First study of its kind examines appropriate use of angioplasty and bypass surgery
Assessing the appropriate use of health care resources has been a major focus of recent efforts to improve the efficiency of the Ontario health care system. In the first study of its kind, researchers at the Institute for Clinical Evaluative Sciences (ICES) and the Cardiac Care Network of Ontario (CCN) examined the appropriate use of coronary revascularization (angioplasty and bypass surgery) in patients with stable coronary disease.
“Our study provides contemporary insights into both the underutilization and overutilization of coronary revascularization practice in Ontario. Crucially, it shows that patients who meet the appropriateness criteria and receive care get better results. This is direct evidence that appropriateness criteria can be applied in clinical practice to improve health care,” says lead author and ICES scientist Dr. Dennis Ko, also an interventional cardiologist with the Schulich Heart Centre at Sunnybrook Health Sciences Centre.
Patients who get chest pain due to severe narrowing of the arteries may require coronary revascularization—either angioplasty (inserting and inflating a balloon into a narrowed or obstructed blood vessel in the heart) or coronary bypass surgery (a healthy blood vessel from another part of the body is grafted onto the heart to circumvent a blocked artery).
Growing concerns about the potential misuse of advanced cardiac technologies and rising health care costs have rekindled interest in using evidence-based criteria to improve the appropriate use of these two surgeries.
The Variations in Revascularization Practices in Ontario (VRPO) study, a joint initiative of CCN and ICES, looked at 1,625 stable patients undergoing cardiac catheterization in Ontario between April 1, 2006 and March 31, 2007 and applied appropriateness criteria for coronary revascularizations.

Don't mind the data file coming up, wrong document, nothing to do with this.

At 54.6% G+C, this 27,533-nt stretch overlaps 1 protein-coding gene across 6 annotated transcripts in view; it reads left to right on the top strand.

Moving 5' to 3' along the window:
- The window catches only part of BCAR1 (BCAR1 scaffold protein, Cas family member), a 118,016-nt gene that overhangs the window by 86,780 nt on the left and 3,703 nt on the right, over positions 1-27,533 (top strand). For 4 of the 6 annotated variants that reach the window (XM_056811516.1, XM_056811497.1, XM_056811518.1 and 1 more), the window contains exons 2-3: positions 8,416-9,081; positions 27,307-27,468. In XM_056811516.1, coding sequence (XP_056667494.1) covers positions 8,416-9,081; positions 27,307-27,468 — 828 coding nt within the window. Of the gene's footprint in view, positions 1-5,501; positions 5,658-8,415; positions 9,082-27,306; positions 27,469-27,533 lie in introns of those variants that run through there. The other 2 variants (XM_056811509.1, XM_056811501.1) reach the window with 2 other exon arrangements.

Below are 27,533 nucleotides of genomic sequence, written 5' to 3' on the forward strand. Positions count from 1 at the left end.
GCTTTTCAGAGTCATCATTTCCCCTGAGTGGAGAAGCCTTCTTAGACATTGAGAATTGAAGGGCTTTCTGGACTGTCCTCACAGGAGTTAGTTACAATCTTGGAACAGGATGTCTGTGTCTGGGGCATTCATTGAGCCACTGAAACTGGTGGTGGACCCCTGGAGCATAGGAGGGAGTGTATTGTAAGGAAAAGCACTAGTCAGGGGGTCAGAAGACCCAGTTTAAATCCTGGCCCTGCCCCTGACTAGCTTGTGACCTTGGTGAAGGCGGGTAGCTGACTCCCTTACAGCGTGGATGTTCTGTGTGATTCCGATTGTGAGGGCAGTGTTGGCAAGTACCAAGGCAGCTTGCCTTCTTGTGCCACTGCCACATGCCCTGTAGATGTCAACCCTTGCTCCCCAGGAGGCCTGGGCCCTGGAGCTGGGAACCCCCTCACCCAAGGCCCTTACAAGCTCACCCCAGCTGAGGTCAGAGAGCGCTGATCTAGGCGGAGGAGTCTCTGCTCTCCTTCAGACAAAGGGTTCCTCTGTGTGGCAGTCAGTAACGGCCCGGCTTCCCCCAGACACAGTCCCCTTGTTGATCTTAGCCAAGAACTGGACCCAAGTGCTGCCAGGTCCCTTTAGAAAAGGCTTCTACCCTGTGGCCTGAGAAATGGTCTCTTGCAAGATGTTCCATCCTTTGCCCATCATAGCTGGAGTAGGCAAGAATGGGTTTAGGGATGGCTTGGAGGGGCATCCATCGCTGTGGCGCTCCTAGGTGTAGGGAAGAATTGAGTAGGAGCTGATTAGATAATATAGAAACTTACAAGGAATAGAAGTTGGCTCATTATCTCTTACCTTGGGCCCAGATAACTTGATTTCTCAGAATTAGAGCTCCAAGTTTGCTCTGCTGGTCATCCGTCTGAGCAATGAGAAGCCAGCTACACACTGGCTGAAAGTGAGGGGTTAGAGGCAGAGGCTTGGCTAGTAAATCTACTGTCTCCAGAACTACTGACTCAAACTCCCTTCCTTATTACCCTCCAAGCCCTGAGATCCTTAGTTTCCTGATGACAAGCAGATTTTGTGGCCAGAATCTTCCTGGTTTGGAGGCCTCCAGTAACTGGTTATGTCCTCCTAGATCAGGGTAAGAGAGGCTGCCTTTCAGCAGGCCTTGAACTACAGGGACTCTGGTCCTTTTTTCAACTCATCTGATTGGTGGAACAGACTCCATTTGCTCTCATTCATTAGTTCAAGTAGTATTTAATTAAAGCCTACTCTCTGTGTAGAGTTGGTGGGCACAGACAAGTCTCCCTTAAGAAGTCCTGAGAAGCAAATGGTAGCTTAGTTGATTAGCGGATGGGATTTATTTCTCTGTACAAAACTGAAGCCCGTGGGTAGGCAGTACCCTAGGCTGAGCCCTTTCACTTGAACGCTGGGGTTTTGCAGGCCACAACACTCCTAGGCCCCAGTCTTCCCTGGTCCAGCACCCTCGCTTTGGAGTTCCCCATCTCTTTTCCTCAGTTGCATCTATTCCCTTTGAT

The study found that:
- Patients who were deemed appropriate and did not get revascularization had a 39 per cent increased risk of adverse outcomes compared with those who received treatment.
- 68 per cent of all coronary revascularizations (angioplasty or bypass surgery) were considered appropriate. These patients clearly benefitted from the procedures.
- 18 per cent of all coronary revascularizations were considered uncertain on grounds of appropriateness.
- 14 per cent of all coronary revascularizations were considered inappropriate.
Patients who were uncertain or inappropriate and received revascularization did not get any benefits from the procedures.
"Using the appropriateness criteria, we identified substantial underutilization and overutilization of coronary revascularization in contemporary clinical practice. Underutilization of coronary revascularization is associated with significantly increased risks of adverse outcomes in patients with appropriate indications,” says Kori Kingsbury, CEO of the Cardiac Care Network of Ontario and co-author of the study.
The study “Assessing the association of appropriateness of coronary revascularization and clinical outcomes for patients with stable coronary artery disease” appears in the Journal of the American College of Cardiology.
Author block: Ko DT, Guo H, Wijeysundera HC, Natarajan MK, Nagpal AD, Feindel CM, Kingsbury K, Cohen EA and Tu JV, for the Cardiac Care Network of Ontario's Variations in Revascularization Practice in Ontario (VRPO) Working Group.
ICES is an independent, non-profit organization that uses population-based health information to produce knowledge on a broad range of health care issues. Our unbiased evidence provides measures of health system performance, a clearer understanding of the shifting health care needs of Ontarians, and a stimulus for discussion of practical solutions to optimize scarce resources. ICES knowledge is highly regarded in Canada and abroad, and is widely used by government, hospitals, planners, and practitioners to make decisions about care delivery and to develop policy.
FOR FURTHER INFORMATION PLEASE CONTACT:
- Deborah Creatura
- Communications, ICES
- [email protected]